= (1.23)

13

/

= (1.24)

Solving eq. (1.24) for the ratio of reflected to incident voltage, we obtain

(1.25) The ratio k is called the reflection coefficient. Observe that k will be zero and there will be no reflection at the termination only when the terminating impedance is equal to the characteristic impedance of the line. Thus, a terminating impedance different from will give rise to a reflected wave which travels away from the termination. The reflection, upon reaching the other end, will itself be reflected if the terminating impedance is equal at that end is different from . As an exercise, the student should show that the reflection coefficient for current is the negative of that for voltage. Example 1. Consider, for example, a d-c generator or a battery with an emf E which is connected at t = 0 to one end of two parallel conductors which are terminated at the other end in a resistance R (see fig. 1.10). Losses in the line will be ignored. For the sake of definiteness, assume that R = 3 = three times the quantity / of the line. From t = 0 onward, a rectangular wave of voltage with a magnitude E will travel down the line at the velocity v = 1// , accompanied by a similar of current equal in magnitude to E/ . When the voltage wave reaches the receiving end, it will be reflected with a coefficient which can be obtain from eq. (1.25): =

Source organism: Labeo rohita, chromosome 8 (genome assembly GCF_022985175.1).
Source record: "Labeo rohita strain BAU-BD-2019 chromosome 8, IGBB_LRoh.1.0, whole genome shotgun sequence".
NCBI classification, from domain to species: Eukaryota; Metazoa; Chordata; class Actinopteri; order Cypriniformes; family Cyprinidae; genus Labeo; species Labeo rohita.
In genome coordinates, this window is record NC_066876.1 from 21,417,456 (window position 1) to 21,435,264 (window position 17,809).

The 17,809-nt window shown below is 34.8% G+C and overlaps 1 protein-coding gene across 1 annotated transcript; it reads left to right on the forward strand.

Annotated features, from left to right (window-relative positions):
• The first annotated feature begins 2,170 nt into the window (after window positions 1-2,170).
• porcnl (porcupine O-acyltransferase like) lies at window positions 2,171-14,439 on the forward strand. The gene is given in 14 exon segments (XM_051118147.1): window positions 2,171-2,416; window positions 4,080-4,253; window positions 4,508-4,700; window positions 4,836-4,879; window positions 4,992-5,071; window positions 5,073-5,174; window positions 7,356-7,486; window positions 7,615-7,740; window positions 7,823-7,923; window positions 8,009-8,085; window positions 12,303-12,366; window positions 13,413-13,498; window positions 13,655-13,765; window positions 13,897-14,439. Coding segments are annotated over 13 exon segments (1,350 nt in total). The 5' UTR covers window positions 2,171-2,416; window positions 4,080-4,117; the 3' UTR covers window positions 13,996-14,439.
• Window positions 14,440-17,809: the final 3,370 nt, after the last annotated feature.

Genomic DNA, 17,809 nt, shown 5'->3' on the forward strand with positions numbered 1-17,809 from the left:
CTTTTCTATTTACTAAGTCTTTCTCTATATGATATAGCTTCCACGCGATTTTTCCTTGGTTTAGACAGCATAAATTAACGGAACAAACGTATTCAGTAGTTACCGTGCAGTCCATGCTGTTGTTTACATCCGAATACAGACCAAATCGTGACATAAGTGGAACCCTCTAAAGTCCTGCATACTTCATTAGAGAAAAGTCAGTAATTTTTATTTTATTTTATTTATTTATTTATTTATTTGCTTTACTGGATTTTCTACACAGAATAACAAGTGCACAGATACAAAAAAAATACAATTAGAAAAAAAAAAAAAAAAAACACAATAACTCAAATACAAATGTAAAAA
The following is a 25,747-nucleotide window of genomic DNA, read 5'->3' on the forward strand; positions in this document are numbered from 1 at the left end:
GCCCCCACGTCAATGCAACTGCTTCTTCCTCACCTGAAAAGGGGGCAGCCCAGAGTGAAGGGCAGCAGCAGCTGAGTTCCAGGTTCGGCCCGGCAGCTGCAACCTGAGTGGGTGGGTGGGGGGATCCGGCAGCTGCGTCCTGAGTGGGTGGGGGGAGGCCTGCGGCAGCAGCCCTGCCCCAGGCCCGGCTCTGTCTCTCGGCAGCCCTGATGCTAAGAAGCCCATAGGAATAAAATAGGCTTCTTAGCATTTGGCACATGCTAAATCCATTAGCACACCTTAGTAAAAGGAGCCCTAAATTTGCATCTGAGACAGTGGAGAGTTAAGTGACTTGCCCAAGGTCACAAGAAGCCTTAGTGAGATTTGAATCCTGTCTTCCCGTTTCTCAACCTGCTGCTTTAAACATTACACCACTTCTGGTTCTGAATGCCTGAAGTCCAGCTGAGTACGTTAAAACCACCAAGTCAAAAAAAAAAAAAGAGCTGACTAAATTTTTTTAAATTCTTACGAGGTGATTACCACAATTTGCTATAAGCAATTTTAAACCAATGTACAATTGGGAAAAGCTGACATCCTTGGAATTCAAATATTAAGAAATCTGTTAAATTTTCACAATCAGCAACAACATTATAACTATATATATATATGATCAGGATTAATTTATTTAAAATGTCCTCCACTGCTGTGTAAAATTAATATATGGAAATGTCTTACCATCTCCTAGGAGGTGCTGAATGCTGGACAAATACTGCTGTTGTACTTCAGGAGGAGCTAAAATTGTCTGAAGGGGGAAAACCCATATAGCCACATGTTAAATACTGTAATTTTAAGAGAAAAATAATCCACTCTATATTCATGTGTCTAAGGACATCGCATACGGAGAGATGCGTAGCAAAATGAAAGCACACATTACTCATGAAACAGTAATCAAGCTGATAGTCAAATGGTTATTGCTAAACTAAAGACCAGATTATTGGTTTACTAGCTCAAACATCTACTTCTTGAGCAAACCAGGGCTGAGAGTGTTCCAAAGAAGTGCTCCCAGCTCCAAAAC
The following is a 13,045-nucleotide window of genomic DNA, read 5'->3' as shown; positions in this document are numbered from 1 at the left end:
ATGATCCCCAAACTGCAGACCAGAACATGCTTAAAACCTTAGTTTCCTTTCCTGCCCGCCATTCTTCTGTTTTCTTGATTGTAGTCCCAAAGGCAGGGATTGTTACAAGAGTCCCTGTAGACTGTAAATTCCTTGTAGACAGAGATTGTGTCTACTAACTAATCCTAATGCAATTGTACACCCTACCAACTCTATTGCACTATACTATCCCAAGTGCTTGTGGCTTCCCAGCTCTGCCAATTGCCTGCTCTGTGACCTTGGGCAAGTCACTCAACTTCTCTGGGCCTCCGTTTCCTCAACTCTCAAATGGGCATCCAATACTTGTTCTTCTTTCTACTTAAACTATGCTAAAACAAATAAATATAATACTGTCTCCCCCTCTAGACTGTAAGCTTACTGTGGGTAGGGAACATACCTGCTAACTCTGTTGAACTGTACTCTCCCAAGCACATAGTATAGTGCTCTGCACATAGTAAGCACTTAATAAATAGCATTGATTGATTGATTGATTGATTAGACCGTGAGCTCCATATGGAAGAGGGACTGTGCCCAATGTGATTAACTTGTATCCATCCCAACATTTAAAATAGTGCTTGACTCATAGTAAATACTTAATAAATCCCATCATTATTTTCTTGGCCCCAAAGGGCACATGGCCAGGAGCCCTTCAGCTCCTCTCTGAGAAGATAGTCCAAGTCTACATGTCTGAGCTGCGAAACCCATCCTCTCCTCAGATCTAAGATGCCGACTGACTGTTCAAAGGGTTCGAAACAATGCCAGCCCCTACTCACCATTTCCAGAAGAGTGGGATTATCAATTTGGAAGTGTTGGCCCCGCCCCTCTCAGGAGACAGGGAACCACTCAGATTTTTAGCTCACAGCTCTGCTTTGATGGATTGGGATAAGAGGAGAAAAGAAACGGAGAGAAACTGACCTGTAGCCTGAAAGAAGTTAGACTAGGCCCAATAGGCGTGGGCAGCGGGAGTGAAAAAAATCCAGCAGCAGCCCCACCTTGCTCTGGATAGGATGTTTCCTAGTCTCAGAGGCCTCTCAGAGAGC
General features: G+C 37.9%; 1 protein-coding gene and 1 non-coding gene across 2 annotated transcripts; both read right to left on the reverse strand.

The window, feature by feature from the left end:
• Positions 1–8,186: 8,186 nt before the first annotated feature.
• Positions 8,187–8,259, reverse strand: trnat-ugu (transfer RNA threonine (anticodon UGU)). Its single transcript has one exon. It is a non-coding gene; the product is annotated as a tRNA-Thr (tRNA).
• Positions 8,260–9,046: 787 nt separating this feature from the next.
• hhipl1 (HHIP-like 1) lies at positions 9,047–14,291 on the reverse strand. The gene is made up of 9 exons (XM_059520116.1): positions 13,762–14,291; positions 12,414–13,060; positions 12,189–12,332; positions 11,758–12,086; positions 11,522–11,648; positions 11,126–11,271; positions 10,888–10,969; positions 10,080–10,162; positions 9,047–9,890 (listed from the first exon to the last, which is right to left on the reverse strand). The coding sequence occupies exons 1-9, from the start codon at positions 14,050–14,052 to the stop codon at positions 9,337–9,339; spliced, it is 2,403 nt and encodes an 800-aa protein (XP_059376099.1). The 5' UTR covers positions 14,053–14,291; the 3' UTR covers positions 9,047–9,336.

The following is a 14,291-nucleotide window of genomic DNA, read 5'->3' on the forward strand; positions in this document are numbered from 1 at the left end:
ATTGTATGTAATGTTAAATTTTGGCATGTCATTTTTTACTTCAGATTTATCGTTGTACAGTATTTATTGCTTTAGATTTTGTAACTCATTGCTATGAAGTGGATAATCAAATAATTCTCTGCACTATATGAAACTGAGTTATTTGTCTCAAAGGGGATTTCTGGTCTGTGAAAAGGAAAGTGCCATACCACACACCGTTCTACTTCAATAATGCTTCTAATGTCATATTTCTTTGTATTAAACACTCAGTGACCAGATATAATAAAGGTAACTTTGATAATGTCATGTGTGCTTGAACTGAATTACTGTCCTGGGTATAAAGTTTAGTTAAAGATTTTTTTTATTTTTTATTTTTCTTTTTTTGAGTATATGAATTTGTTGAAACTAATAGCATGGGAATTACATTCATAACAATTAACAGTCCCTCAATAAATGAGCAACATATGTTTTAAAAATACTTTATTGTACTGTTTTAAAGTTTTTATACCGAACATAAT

Therefore, as shown in fig. (1.10), there will be a reflected wave of voltage with a magnitude E = E/2, accompanied by a current wave equal to E/2 . The firs reflected wave will in turn be reflected when it reaches the sending end. The terminating impedance is zero at this end, provided that the internal resistance of generator (or battery) is negligible; hence for the generator end =

= -1

The rereflected voltage will therefore be equal to (E/2) = -E/2 and, for this new forward traveling wave, the accompanying current will be E/2 . If the successive reflections are followed through, the result shown in fig. 1.10 will be obtained. At each moment the ratio receiving end voltage to receiving end current is equal to the terminal resistance R. as time goes on, the receiving